When we step back and look at the broad themes of the Bible, we see that God calls His people out again and again. He called Adam and Eve out of hiding. He called Noah to build an ark and escape an evil world. He called Abraham out of the east, away from the worship of other gods (Josh. 24:2). He called Israel out of Egypt (Hos. 11:1). Christ called His disciples to leave everything behind (Mark 10:21). God’s people are called out of “Babylon” (Rev. 18:4). A foundational part of being the church means being called out. God’s people have been summoned to the throne of grace. It means abandoning hope in this world itself and casting ourselves on Christ alone. It also means being called into a visible expression of Christ’s body: a local, faithful church.

If the church is to regain lost ground, we need to return to God’s blueprint.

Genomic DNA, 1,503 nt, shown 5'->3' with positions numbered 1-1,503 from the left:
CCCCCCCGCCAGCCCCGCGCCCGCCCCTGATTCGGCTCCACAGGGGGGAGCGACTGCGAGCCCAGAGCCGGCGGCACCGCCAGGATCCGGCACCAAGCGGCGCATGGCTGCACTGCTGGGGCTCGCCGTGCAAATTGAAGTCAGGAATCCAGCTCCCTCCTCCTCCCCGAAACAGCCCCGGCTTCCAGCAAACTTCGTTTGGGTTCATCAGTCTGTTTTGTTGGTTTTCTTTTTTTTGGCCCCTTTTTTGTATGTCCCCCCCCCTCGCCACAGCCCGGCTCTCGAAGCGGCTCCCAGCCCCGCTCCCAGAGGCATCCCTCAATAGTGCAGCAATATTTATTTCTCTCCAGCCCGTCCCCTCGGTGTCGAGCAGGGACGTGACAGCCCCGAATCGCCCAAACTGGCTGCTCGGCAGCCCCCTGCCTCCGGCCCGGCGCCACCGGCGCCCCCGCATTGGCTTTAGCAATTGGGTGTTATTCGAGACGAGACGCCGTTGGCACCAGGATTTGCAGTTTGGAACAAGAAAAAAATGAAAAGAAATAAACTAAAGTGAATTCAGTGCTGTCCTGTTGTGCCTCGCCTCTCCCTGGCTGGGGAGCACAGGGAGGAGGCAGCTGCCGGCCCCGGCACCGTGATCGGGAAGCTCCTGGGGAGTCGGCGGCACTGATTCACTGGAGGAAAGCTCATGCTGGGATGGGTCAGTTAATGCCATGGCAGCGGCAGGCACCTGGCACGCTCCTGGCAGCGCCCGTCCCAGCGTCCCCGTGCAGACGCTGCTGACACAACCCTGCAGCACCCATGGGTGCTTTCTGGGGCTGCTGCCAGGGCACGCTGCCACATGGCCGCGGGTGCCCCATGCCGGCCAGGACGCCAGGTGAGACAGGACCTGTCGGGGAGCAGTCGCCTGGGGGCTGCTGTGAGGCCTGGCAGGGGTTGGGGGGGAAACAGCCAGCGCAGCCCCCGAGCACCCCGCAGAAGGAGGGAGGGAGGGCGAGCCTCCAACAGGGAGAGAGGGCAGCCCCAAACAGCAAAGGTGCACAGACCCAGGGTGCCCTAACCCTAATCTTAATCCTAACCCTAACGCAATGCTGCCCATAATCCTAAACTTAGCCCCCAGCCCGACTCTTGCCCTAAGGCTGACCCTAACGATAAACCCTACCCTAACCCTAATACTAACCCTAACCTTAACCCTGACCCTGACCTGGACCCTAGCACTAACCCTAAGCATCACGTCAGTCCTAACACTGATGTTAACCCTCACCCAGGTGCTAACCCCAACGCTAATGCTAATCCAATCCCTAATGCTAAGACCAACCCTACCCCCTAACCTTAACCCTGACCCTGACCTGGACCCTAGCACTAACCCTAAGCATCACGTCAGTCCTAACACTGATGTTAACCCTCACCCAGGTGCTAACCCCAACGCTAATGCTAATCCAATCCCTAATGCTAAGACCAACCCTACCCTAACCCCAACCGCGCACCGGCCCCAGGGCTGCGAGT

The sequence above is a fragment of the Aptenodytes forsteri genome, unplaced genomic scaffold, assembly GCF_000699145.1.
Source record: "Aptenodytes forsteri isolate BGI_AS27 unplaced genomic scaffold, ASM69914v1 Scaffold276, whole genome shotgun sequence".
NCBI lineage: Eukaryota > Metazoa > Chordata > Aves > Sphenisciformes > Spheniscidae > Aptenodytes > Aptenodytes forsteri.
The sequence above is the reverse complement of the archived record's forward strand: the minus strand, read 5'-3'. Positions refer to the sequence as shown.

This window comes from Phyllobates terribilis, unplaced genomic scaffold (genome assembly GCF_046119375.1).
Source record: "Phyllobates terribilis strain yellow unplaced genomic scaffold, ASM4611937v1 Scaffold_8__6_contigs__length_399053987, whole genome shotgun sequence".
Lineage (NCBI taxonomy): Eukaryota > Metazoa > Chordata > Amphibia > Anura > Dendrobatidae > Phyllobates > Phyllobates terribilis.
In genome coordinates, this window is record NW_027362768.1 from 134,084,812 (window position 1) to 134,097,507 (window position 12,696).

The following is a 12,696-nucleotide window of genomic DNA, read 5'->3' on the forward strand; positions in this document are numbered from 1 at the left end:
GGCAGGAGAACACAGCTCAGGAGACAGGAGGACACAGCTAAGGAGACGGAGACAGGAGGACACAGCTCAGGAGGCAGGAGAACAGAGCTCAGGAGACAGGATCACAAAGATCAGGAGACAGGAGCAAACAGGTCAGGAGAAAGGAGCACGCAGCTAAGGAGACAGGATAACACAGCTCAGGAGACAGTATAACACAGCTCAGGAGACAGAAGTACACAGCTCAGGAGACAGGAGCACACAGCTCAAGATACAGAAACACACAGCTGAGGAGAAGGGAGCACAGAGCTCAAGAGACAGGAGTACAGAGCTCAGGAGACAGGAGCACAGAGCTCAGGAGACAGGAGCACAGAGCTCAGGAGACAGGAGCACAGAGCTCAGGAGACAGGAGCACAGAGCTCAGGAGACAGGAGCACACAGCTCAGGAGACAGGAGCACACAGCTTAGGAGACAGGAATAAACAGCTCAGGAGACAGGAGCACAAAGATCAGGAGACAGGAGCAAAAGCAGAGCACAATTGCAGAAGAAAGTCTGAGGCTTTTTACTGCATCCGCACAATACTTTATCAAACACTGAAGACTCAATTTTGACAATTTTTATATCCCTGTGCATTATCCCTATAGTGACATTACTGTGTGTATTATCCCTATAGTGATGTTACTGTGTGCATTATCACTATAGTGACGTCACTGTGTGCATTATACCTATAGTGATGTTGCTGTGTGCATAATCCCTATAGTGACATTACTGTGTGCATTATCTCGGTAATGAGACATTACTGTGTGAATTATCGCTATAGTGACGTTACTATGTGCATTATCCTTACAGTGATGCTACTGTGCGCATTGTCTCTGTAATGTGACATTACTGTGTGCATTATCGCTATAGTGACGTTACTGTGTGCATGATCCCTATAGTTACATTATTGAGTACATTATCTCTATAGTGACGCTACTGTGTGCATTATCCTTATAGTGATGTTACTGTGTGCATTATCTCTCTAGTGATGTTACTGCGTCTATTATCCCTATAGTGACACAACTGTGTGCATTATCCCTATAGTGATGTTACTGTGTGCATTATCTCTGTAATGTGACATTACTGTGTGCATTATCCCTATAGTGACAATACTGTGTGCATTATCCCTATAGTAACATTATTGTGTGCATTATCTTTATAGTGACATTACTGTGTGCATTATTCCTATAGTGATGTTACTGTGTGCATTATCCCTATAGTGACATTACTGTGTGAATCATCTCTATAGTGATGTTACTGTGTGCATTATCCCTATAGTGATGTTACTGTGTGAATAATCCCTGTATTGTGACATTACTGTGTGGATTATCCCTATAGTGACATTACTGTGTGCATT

Being “called out” means leaving behind sinful attachments to this world and instead being joined to the body of Christ (Eph. 2:19–22). Being the church means that we must leave behind any worldly motives or practices that are rooted in trendiness, pragmatism, or showmanship. It means putting the worship of God above all else. This does not mean, however, abandoning the lost who live around us. To seek them out and call them in brings glory to God (Luke 15:7, 10, 32). The lost need to come under a local ministry where their particular sins and struggles will be addressed. They need neighbors who love them and who will show them the love of Christ. This will mean taking up our cross and making God’s ordinary means for missions central. Being “called out,” for some believers, may also mean being called out of a larger church and into a church plant or smaller local church. It may mean a calling to an area where churches are few. It may mean becoming part of a church that is small or struggling.